In Victory for Qualcomm, Appeals Court Throws Out Antitrust Ruling

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A three-judge panel of the US Court of Appeals for the Ninth Circuit threw out an antitrust verdict against Qualcomm, overturning a ruling that had threatened the chip maker’s business model. The panel reversed a 2019 ruling by District Court Judge Lucy Koh, who found that Qualcomm had abused its monopoly position in wireless chips and overcharged mobile phone makers for its patents. Judge Koh's decision could have forced Qualcomm to renegotiate its licensing contracts with phone makers and license its technology to rival chipmakers. The panel concluded that Qualcomm had no duty under antitrust law to license its competitors. It also ruled that Qualcomm’s policy of not supplying chips to any handset maker that had not licensed its patents did not work like an illegal surcharge on chips sold by competitors. The Federal Trade Commission had sued Qualcomm in 2017 over the issue. Disagreements about Qualcomm prompted a split between the FTC and other government agencies, including the Department of Justice, which contended that the District Court ruling could undermine Qualcomm’s position in technologies, like 5G, that are essential for national security.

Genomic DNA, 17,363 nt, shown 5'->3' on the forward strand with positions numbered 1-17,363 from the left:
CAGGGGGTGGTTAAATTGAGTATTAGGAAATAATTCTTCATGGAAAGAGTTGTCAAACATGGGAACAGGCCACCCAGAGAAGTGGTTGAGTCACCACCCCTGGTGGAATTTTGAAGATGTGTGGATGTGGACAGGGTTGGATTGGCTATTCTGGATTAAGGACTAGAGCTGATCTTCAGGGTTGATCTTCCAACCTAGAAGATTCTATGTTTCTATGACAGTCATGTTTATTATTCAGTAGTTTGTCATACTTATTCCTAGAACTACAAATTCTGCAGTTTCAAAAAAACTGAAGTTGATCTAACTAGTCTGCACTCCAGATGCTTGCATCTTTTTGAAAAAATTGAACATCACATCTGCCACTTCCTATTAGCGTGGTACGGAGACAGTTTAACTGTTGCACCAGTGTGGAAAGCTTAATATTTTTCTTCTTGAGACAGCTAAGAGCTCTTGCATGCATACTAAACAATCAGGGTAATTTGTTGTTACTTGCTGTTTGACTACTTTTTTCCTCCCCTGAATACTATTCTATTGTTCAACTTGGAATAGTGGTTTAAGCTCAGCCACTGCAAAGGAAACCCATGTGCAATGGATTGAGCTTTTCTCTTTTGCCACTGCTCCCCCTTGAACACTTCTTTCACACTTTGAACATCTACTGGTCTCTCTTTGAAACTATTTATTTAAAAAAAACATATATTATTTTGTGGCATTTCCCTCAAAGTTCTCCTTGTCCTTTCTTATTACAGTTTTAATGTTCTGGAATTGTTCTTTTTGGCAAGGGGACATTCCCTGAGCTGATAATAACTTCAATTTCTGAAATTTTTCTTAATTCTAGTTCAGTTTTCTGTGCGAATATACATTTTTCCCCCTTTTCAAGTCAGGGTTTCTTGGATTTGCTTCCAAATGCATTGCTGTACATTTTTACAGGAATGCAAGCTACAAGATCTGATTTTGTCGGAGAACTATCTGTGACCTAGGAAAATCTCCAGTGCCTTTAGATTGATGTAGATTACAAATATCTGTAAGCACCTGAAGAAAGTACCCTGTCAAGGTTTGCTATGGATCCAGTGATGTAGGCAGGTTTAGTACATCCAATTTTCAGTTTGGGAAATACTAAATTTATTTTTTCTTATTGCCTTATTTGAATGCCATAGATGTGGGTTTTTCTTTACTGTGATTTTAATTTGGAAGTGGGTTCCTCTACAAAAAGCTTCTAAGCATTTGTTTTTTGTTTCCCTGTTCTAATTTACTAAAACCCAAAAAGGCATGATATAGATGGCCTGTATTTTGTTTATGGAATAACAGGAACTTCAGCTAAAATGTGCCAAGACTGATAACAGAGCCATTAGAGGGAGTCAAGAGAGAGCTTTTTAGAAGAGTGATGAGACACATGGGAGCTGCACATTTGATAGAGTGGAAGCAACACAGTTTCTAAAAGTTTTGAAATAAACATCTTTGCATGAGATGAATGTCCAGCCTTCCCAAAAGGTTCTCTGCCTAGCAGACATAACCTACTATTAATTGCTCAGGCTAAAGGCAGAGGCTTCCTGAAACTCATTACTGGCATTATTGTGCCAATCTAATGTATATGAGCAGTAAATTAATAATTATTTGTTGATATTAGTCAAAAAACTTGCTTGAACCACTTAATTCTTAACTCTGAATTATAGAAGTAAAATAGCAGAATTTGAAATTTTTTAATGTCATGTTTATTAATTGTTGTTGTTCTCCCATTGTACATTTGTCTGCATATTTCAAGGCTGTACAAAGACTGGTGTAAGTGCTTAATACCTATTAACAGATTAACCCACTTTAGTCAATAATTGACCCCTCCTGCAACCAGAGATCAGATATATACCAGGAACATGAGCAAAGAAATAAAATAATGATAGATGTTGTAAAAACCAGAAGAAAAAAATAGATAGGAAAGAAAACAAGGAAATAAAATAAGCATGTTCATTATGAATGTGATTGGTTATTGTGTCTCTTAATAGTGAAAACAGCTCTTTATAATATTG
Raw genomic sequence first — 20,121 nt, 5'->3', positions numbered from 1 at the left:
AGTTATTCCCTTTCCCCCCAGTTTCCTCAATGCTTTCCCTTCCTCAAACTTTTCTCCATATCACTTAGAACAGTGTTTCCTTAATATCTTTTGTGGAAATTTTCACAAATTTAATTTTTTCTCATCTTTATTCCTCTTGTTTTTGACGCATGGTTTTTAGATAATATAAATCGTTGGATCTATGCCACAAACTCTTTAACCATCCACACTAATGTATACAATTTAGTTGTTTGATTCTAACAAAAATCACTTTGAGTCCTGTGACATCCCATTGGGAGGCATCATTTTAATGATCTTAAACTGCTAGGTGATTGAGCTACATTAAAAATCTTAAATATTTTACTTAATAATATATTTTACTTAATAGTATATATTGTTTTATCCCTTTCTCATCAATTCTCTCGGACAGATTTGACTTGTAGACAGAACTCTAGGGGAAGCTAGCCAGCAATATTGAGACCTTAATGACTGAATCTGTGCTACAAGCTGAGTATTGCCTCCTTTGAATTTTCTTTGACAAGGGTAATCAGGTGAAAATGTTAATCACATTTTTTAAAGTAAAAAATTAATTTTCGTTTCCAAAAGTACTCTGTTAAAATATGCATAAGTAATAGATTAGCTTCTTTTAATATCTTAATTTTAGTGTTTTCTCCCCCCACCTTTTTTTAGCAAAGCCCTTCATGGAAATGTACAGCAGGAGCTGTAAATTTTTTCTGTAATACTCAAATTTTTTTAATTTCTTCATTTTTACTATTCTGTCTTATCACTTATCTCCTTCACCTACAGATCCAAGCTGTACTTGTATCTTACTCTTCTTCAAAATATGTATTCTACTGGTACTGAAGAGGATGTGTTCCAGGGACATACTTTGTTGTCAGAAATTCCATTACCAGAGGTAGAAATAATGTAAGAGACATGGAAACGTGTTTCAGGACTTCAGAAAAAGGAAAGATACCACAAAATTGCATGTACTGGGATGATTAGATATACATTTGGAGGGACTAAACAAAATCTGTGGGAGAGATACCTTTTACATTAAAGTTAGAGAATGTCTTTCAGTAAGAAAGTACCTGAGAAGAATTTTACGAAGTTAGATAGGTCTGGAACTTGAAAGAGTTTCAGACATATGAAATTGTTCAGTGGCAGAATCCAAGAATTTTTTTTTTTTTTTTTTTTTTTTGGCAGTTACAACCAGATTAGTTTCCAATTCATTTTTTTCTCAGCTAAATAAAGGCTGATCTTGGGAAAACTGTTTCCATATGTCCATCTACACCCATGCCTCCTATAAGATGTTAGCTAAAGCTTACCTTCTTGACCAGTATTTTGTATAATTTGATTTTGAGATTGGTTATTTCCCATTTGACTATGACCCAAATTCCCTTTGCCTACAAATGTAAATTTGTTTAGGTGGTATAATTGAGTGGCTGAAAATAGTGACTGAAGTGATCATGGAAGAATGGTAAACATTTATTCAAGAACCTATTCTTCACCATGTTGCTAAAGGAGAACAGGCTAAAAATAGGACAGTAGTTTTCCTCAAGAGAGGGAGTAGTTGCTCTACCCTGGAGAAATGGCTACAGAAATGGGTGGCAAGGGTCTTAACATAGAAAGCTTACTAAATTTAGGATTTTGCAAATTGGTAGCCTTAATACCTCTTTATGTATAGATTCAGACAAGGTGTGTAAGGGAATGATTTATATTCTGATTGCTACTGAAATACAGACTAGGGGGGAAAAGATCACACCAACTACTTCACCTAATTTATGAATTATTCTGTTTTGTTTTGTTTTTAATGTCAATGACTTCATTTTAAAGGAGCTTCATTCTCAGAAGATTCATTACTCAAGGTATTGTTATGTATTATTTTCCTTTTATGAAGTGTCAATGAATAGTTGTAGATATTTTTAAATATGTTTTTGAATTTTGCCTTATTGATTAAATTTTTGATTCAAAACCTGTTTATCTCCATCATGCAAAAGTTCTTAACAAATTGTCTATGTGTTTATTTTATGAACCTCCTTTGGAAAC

In Victory for Qualcomm, Appeals Court Throws Out Antitrust Ruling U.S. Appeals Court Throws Out Antitrust Ruling Against Qualcomm (WSJ)